John Dowland - What if I Never Speede
Type of Spiritual Experience
John Dowland (1563 – buried 20 February 1626) was an English Renaissance composer, lutenist, and singer. He is best known today for his melancholy songs such as "Come, heavy sleep" (the basis of Benjamin Britten's 1963 composition for guitar solo, Nocturnal after John Dowland), "Come again", "Flow my tears", "I saw my Lady weepe" and "In darkness let me dwell", but his instrumental music has undergone a major revival, and with the 20th century's early music revival, has been a continuing source of repertoire for lutenists and classical guitarists.
A description of the experience
Dr Linda Phyllis Austern – No Pill’s gonna cure my ill [from Musical Healing in Cultural contexts]
English court composer John Dowland's dark hypnotic songs of sorrow and his lachrymose instrumental music have recently been reconnected to the early modern cult of melancholy.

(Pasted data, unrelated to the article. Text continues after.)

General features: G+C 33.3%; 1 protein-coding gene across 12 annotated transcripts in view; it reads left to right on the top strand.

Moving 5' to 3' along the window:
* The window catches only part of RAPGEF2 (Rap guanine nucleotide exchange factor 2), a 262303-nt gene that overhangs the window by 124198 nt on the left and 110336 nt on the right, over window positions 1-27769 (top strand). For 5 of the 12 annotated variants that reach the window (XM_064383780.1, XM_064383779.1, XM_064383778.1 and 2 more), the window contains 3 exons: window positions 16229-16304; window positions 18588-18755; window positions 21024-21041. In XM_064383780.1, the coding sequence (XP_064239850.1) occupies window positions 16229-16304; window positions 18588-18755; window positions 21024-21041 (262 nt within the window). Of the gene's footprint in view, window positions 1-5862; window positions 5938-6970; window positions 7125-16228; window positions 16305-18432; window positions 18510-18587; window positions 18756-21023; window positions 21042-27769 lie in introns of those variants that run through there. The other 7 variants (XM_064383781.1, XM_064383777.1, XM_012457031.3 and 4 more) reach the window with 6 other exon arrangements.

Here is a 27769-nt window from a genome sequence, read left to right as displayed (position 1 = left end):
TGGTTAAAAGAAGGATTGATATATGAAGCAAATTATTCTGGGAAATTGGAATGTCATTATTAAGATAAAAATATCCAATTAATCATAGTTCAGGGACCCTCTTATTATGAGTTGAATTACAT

In such brief pieces as ‘What if I Never Speede' from his Third and Last Booke of Songs or Aires (1503), Dowland instead imitates the particularly manly passion of deliberate unrequited love, in which, since the heyday of amour courtois, the careful, controlled and indefinite postponement of longed-for consummation served to ennoble the male sufferer's soul by maintaining it in a state of ecstasy beyond vulgar appeasement.
It is no steadily doleful dump, but includes glimpses of light and hope amidst its darker moments. The dark text of despair, sorrow, and wish for solace is fragmented into minute phrases, treated to alternation between upward flashes of steady brightness and mercurial retreat to lower registers, alternating hope and despair, control and lingering desire. As the narrator addresses his beloved, the steady duple pulse becomes displaced through syncopation, the most graphic musical means to indicate indefinite temporal postponement, psychic displacement, and disruption of the steady rhythms of the human interior faculties.